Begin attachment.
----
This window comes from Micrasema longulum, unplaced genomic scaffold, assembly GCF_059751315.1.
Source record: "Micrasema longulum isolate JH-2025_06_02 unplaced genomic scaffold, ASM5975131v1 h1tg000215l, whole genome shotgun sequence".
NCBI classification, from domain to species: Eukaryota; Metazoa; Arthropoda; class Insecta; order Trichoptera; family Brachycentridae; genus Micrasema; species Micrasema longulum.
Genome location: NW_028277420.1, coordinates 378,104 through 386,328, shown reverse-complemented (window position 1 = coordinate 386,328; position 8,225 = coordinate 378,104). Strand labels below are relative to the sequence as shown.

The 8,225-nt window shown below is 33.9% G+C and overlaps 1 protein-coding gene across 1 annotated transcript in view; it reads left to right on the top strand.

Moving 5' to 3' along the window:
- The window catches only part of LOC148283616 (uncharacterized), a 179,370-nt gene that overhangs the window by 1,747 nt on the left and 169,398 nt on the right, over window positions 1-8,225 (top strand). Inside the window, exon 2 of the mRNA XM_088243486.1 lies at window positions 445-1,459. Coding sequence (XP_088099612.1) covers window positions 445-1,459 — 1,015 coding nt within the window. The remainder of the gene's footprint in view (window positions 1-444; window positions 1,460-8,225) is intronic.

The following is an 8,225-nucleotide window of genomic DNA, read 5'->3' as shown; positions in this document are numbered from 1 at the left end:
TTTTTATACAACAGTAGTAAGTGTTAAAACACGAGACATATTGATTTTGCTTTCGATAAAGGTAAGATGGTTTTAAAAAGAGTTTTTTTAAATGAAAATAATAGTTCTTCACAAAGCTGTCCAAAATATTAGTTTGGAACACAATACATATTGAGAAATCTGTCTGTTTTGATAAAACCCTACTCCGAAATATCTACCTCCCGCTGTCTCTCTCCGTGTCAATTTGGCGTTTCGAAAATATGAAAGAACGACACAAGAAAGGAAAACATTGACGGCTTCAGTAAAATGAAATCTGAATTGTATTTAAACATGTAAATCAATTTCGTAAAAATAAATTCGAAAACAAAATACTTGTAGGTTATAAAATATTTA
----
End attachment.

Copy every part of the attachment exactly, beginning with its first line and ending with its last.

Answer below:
This window comes from Micrasema longulum, unplaced genomic scaffold, assembly GCF_059751315.1.
Source record: "Micrasema longulum isolate JH-2025_06_02 unplaced genomic scaffold, ASM5975131v1 h1tg000215l, whole genome shotgun sequence".
NCBI classification, from domain to species: Eukaryota; Metazoa; Arthropoda; class Insecta; order Trichoptera; family Brachycentridae; genus Micrasema; species Micrasema longulum.
Genome location: NW_028277420.1, coordinates 378,104 through 386,328, shown reverse-complemented (window position 1 = coordinate 386,328; position 8,225 = coordinate 378,104). Strand labels below are relative to the sequence as shown.

The 8,225-nt window shown below is 33.9% G+C and overlaps 1 protein-coding gene across 1 annotated transcript in view; it reads left to right on the top strand.

Moving 5' to 3' along the window:
- The window catches only part of LOC148283616 (uncharacterized), a 179,370-nt gene that overhangs the window by 1,747 nt on the left and 169,398 nt on the right, over window positions 1-8,225 (top strand). Inside the window, exon 2 of the mRNA XM_088243486.1 lies at window positions 445-1,459. Coding sequence (XP_088099612.1) covers window positions 445-1,459 — 1,015 coding nt within the window. The remainder of the gene's footprint in view (window positions 1-444; window positions 1,460-8,225) is intronic.

The following is an 8,225-nucleotide window of genomic DNA, read 5'->3' as shown; positions in this document are numbered from 1 at the left end:
TTTTTATACAACAGTAGTAAGTGTTAAAACACGAGACATATTGATTTTGCTTTCGATAAAGGTAAGATGGTTTTAAAAAGAGTTTTTTTAAATGAAAATAATAGTTCTTCACAAAGCTGTCCAAAATATTAGTTTGGAACACAATACATATTGAGAAATCTGTCTGTTTTGATAAAACCCTACTCCGAAATATCTACCTCCCGCTGTCTCTCTCCGTGTCAATTTGGCGTTTCGAAAATATGAAAGAACGACACAAGAAAGGAAAACATTGACGGCTTCAGTAAAATGAAATCTGAATTGTATTTAAACATGTAAATCAATTTCGTAAAAATAAATTCGAAAACAAAATACTTGTAGGTTATAAAATATTTA